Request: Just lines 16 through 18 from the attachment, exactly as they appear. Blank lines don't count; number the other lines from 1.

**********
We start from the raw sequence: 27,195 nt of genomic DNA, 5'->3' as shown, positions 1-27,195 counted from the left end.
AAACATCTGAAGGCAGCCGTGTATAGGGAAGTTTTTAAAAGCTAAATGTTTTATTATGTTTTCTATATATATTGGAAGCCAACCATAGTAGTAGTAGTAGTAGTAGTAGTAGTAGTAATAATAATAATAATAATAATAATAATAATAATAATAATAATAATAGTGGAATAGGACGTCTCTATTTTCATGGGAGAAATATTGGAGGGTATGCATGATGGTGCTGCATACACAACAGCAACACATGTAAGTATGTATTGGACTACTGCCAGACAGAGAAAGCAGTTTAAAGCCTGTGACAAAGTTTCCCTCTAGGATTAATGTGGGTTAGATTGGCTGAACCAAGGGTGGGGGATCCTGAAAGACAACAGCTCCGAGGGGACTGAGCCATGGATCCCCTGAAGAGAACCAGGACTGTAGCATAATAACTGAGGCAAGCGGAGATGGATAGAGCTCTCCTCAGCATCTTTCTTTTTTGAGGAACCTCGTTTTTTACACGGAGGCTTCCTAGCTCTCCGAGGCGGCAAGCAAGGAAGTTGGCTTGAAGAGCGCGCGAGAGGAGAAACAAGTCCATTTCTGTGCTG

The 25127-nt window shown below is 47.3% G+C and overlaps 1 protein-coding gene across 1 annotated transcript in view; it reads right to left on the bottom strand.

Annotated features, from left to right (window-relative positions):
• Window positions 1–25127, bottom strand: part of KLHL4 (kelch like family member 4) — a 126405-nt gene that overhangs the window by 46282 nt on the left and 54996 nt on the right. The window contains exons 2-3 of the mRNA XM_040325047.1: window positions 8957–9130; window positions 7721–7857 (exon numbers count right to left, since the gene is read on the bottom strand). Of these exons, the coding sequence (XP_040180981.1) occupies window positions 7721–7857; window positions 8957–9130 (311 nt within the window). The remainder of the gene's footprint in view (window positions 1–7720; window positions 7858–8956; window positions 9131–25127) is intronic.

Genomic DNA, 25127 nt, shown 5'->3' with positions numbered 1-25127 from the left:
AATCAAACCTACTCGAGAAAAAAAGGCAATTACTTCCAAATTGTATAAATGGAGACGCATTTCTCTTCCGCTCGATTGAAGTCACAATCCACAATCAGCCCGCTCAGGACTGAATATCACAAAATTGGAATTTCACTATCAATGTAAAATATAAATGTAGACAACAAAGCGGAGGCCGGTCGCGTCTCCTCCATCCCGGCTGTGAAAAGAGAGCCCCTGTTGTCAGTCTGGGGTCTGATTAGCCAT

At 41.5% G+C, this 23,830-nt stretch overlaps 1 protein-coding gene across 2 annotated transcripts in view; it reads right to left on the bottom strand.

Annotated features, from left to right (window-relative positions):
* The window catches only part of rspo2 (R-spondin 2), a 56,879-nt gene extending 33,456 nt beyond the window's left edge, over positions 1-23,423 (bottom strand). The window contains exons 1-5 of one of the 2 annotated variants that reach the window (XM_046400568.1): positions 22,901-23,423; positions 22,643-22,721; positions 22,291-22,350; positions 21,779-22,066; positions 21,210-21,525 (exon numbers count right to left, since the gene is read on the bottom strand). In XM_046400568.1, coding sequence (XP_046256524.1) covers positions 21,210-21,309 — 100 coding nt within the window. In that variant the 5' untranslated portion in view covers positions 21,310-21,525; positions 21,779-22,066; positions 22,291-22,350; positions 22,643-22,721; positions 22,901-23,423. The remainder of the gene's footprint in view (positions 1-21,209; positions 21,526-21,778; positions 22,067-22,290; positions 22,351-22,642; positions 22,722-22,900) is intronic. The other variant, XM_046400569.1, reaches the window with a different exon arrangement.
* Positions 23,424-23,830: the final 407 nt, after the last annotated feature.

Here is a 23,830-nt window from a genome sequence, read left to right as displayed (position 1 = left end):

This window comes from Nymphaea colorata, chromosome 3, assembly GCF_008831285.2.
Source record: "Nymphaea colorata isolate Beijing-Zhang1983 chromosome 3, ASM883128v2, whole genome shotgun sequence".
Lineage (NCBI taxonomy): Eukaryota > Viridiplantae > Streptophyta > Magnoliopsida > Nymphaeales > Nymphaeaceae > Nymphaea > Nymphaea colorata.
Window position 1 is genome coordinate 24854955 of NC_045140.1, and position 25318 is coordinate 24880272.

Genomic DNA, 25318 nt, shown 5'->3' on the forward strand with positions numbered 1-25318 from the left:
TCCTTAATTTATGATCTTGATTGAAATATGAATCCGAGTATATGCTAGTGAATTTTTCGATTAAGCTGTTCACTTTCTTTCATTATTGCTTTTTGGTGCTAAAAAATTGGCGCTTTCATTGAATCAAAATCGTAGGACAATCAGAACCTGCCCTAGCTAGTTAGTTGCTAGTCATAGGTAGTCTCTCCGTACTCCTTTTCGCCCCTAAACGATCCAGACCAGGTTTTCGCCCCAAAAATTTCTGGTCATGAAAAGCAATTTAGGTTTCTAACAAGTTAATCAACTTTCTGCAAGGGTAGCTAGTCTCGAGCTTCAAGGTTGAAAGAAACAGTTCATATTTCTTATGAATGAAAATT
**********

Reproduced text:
Window position 1 is genome coordinate 24854955 of NC_045140.1, and position 25318 is coordinate 24880272.

Genomic DNA, 25318 nt, shown 5'->3' on the forward strand with positions numbered 1-25318 from the left:
TCCTTAATTTATGATCTTGATTGAAATATGAATCCGAGTATATGCTAGTGAATTTTTCGATTAAGCTGTTCACTTTCTTTCATTATTGCTTTTTGGTGCTAAAAAATTGGCGCTTTCATTGAATCAAAATCGTAGGACAATCAGAACCTGCCCTAGCTAGTTAGTTGCTAGTCATAGGTAGTCTCTCCGTACTCCTTTTCGCCCCTAAACGATCCAGACCAGGTTTTCGCCCCAAAAATTTCTGGTCATGAAAAGCAATTTAGGTTTCTAACAAGTTAATCAACTTTCTGCAAGGGTAGCTAGTCTCGAGCTTCAAGGTTGAAAGAAACAGTTCATATTTCTTATGAATGAAAATT